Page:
For this writer, the festival’s most notable attraction is always the chance to see a complement of new Mexican features, which dependably prove the ongoing vitality of a cinema that has given contemporary Hollywood some of its most distinctive and creative filmmakers. While no film this year topped the achievement of Alonso Ruizpalacios’ “Güeros” last year, there were a number of standouts, including two that took home prizes.

Alejandra Marquez’s “Semana Santa,” which won the Mexico Primero FOX+ prize, is a downbeat comedy-drama about a woman holed up at an Acapulco hotel with her young son and new boyfriend. The trip seems to be intended as a vacation, but there are underlying tensions and ambient temptations that mean no one is having much fun, or at least the kind they meant to have. Atmospheric and beautifully shot, this is the sort of film that depends almost entirely on directorial subtlety and winning performances, and Marquez delivers on both in her impressive second film.

Julio Hernández Cordón’s “Te Prometo Anarchía” (“I Promise You Anarchy”), winner of both the festival’s top prize and the FIPRESCI critics prize, also depends a lot on style. A decidedly offbeat mix of gay/bisexual romance, irreverent street comedy and sometimes harrowing crime drama, the film’s story focuses on two teenage pals who’ve become lovers even though one also has a girlfriend. The boys think that there’s some easy money to be had getting people to sell blood, but then a drug cartel makes off with a truckload of their customers and their scheme quickly unravels. The story’s quirky unpredictability and the direction’s Altmanesque textures account for much of its appeal.

Crime was also a subject in other Mexican films including David Pablos’ “Las Elegidas” (“The Chosen Ones”), which starts out looking like an innocent teen romance, until it becomes clear that the boy’s father expects him to follow a family tradition by forcing his girlfriend into prostitution. The girl is duly seized and put to work in a brothel, and dad tells the boy the only way he can free her is to find another girl to take her place. With its strong direction and performances, the film has unnerving power of a waking nightmare.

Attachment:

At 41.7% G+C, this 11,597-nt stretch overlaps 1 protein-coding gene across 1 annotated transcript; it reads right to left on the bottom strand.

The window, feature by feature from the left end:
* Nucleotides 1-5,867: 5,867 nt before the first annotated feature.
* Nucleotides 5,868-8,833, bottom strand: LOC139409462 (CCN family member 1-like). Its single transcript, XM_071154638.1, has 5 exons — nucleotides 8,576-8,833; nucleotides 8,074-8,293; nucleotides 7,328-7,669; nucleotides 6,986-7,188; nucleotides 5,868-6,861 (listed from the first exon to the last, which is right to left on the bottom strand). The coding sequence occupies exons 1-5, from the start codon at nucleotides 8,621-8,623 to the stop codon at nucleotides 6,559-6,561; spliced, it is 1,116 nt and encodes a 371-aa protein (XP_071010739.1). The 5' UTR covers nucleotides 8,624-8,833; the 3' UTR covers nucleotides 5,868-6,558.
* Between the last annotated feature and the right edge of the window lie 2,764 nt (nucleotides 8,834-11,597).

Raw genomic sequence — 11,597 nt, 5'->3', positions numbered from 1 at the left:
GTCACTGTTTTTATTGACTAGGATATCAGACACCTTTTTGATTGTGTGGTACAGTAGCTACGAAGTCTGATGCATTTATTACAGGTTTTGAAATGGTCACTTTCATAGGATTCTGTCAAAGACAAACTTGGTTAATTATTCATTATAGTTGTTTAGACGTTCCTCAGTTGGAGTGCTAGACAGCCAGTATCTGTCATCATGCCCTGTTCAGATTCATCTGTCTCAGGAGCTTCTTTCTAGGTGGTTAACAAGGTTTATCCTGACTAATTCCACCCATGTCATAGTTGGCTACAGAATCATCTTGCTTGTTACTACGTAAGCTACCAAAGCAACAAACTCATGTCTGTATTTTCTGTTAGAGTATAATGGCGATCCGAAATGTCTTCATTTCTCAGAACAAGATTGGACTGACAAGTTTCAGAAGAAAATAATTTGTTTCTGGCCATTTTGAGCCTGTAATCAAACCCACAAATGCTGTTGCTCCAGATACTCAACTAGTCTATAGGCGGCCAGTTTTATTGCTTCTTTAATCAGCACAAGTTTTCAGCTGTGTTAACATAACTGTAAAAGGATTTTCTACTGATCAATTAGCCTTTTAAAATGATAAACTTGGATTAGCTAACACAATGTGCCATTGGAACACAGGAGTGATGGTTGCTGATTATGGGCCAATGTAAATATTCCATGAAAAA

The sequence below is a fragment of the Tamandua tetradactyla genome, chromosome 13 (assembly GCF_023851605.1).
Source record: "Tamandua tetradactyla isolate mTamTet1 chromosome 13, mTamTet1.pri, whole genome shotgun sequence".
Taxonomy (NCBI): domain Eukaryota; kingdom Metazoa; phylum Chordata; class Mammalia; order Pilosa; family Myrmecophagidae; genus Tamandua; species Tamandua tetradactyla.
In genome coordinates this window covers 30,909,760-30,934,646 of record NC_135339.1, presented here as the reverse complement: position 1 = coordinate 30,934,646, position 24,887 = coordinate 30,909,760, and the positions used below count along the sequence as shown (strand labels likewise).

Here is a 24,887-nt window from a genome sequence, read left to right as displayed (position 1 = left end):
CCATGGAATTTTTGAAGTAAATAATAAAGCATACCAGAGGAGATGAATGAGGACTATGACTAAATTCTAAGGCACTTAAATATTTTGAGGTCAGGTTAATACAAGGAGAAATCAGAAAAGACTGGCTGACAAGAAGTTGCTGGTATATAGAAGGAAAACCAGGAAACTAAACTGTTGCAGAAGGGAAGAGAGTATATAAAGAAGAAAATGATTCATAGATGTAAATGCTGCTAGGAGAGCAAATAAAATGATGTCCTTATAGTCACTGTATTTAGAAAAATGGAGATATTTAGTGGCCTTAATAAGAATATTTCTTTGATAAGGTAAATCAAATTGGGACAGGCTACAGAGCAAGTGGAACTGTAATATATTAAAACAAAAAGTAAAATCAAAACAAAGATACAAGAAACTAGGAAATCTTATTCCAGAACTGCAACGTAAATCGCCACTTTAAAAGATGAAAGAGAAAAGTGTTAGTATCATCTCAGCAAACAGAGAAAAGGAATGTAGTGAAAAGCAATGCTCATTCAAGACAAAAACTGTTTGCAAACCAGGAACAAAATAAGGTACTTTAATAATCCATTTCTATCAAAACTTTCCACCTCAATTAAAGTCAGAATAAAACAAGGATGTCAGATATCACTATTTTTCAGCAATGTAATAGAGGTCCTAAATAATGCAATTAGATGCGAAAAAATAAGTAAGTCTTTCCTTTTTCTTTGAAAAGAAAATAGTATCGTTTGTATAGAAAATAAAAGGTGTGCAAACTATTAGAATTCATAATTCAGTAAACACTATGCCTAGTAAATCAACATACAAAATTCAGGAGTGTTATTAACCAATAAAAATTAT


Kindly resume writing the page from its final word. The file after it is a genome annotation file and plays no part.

Illness of various sorts was a theme in another set of Mexican films. Michel Franco’s “Chronic,” which won a prize for Best Screenplay at Cannes this year, is a Mexican production that’s in English and set in what appears to be southern California, where it follows Tim Roth as a home care nurse who moves from one terminally ill patient to another, sometimes developing relationships that seem to indicate troubles in his past. Roth is terrific in the film, which has the chilly remove of a Michael Haneke drama, yet, despite that screenplay prize, doesn’t quite know how to resolve the intriguing issues it raises.

Among the festival’s more unusual pleasures, Steve Balderson’s “El Ganzo” takes its name from an actual hotel in San Jose del Cabo, a place known for its arty ambience. The story here has an American woman at loose ends arriving at the hotel and finding a soul mate of sorts in a gay man who’s traveling on his own. The film is slight but well-executed. More than one viewer opined that it plays like a commercial for the hotel, but given the quality of the accommodations in this resort, that’s not entirely negative. There are certainly worse cinematic fates than to look again at the beauties of Baja, Mexico.

Godfrey Cheshire

Godfrey Cheshire is a film critic, journalist and filmmaker based in New York City. He has written for The New York Times, Variety, Film Comment, The Village Voice, Interview, Cineaste and other publications.